…you can always move when you’re a full-time RVer. Right?
Not so fast.
Yep, we hear it all the time: One of the beauties of living full-time on the road is if you don’t like your neighbors you can move.
In theory, that sounds great. Continue reading
Full-time RVers know this is no vacation, despite how many times people say they want to do this because “it would be great to always be on vacation.”
We once thought that, too. “Ah! We’ll travel where we want, when we want… if we don’t like the neighbors we’ll just move….”
Well, that’s mostly true. I’ve already blogged about how making reservations is now the only way you can be sure to be where you want, when you want. Oregon Coast in the summer? You’d better book a year early. National Park when kids are out of school? Same thing. Winters in Yuma? Yep. Make that reservation.
But there’s another reason the “Go where you want, when you want” mantra is a myth: Continue reading
Can you believe we’re entering our 11th year of full-time RVing?!?
We can’t, either.
In a way, seems like we’re just getting the hang of it. On the other hand, it feels as though we’ve never done anything except travel the highways and byways…!
And although we have found a groove — visiting Pahrump, Nevada, in the fall and spring…
Full-time RVers have all kinds of lists — take-down, set-up, favorite routes and restaurants, where to stay or avoid — and we’re no different. Lately we’ve started a new one.
When we started full-time RVing, we talked about how our travels would help us narrow down the places where we could eventually settle when the time came to “come off the road,” as we full-timers call it.
In various towns and states we scope out the real estate ads and brochures, and have even called a few real estate agents to see some houses. We walk through houses that — even with only a couple of bedrooms — seem huge compared to our cozy home on wheels. Even “tiny” kitchens don’t seem very small to us anymore. We’ve looked at houses with walk-in showers big enough to fit our entire RV bedroom inside. Continue reading
After my last few posts about some of the challenges full-time RVers face, you might think I’m burned out, that I’ve gone negative on the whole experience.
Not true. I’m just trying to be realistic.
Those “Go RVing” ads showing happy families on a riverbank with a cozy campfire, their RV sitting lit up in an otherwise dark woods, are mostly lies. Continue reading
In our last installment of the Great Washing Machine Adventure (see previous post), I described the challenges we ran into while trying to find a replacement for a washing machine for our fifth wheel. After a week or more of research, shopping, and a lot of phone calls to line up someone to install the washer, we thought we were set.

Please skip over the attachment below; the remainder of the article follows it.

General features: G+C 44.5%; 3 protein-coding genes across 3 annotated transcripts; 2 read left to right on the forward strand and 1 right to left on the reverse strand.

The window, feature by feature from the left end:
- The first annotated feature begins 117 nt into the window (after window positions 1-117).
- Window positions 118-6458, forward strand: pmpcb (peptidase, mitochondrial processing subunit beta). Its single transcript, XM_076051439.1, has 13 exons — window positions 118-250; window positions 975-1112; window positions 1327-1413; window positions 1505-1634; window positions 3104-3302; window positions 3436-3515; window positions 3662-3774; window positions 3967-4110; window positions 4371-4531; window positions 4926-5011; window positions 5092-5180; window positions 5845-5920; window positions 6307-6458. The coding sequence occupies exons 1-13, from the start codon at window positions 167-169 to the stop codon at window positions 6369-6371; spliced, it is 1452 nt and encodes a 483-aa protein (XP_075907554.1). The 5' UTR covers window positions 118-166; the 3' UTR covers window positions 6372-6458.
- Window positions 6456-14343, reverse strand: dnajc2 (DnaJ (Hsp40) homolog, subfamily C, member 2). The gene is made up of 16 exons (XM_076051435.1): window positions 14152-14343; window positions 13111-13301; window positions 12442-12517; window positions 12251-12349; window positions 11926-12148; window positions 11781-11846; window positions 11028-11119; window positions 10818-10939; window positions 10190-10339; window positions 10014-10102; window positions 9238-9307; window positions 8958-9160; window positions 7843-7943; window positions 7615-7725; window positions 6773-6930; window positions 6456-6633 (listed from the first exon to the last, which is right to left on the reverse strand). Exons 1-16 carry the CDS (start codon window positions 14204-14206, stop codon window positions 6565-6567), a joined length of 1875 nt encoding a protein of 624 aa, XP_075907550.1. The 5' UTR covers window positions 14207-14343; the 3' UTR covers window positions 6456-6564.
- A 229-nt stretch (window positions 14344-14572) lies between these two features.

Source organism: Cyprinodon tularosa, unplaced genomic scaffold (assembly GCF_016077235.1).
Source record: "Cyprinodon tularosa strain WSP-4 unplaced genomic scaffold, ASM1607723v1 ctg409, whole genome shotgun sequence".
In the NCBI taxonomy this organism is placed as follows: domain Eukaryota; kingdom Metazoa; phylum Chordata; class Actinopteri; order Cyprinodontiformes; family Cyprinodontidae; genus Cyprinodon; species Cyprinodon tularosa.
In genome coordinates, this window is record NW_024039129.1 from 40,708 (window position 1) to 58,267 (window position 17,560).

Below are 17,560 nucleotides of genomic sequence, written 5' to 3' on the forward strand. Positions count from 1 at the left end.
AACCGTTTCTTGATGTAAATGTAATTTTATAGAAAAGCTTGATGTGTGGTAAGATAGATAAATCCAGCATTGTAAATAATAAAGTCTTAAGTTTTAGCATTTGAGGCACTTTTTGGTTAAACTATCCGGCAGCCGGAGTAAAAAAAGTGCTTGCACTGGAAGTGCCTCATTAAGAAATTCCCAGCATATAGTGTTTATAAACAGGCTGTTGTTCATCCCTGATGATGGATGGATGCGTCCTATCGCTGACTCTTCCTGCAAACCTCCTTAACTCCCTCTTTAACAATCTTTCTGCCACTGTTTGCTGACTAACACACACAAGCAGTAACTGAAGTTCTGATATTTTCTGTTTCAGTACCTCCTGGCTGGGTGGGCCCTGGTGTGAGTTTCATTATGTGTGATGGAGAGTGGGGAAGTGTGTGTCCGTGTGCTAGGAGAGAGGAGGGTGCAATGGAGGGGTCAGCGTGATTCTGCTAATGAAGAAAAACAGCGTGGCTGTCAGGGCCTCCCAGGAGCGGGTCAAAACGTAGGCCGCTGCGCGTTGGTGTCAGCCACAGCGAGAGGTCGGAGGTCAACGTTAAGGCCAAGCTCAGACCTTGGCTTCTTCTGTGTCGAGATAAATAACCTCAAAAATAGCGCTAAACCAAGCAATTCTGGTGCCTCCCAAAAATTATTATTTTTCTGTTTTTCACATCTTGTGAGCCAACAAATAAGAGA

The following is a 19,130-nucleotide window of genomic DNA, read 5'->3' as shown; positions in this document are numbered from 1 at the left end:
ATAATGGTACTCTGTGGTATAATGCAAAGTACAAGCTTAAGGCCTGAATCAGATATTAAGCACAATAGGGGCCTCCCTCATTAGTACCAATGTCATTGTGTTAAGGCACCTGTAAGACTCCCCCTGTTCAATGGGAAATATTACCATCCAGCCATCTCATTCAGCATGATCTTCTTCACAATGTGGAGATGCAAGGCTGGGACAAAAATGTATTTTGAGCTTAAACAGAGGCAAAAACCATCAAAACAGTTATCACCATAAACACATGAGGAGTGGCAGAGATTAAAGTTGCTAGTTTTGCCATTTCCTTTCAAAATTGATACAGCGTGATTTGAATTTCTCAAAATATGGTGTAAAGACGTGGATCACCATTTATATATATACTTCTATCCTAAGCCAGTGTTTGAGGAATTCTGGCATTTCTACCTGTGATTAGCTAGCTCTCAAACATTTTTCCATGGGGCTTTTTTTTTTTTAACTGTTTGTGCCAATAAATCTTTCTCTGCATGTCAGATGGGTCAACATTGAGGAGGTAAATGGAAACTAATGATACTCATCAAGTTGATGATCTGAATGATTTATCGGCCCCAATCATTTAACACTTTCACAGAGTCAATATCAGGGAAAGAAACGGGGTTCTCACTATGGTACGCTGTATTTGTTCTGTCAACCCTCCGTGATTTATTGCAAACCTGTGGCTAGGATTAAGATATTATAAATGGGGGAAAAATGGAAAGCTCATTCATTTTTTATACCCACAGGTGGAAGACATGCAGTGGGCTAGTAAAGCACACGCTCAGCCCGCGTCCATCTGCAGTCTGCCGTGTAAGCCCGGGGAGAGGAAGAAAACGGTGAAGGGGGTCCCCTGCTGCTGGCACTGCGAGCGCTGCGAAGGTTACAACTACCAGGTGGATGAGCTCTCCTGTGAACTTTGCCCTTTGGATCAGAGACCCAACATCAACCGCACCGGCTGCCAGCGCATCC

Remember, all of this is to remind everyone thinking of trading a sticks-and-bricks house for an RV that THEY ARE NOT THE SAME THING. “If you ain’t fixin, you ain’t RVin,” goes the saying, but a lot of people, hearing it, say, “Well, if you have a sticks-and-bricks house, you’d be fixing things all the time, too.”
But it’s not the same thing. Take getting a new washing machine. If you have a sticks-and-bricks house, you can walk into an appliance store, pick out one you want, have it delivered and installed.
Picking out an appliance for an RV and getting it delivered and installed is another matter entirely. Continue reading
When we talk to people who are thinking of taking on the full-time RV lifestyle, we tell them the one thing we weren’t expecting: that Bob wasn’t really retiring but was going from one job to another.
“If you ain’t fixin, you ain’t RVin,” wasn’t a motto we’d heard before we were in full-timing up to our broken Fantastic Fan and furnace, leaky shower and sink…. and those were the days *before* the quality of RVs generally took a tailspin.
“Well, if you had a sticks-and-bricks house, you’d still have to fix the furnace, patch leaks, make repairs,” we were told.
And of course that’s true.
But anyone who thinks getting something repaired in an RV is the same thing as getting something repaired in a sticks-and-bricks (SAB) house hasn’t been RVing for very long. Continue reading
Best Breakfast Burrito
California Burrito at Penfold’s in Temecula, CA
Best Mexican Food Breakfast
Asada Omelet at Main Stop Restaurant in Kittitas, WA
Posted in Food
Tagged Alice's Country Kitchen, Bit of Italy, Brownie's Cafe, Chalkboard Cafe, Crowbar, Food, Main Stop Restaurant, Mamacita's, Mom's Diner, Paradise Cafe, Penfold's Bakery, Red Rooster, restaurant reviews, Sea Baron, Sprag Pole, Sugar Time Bakery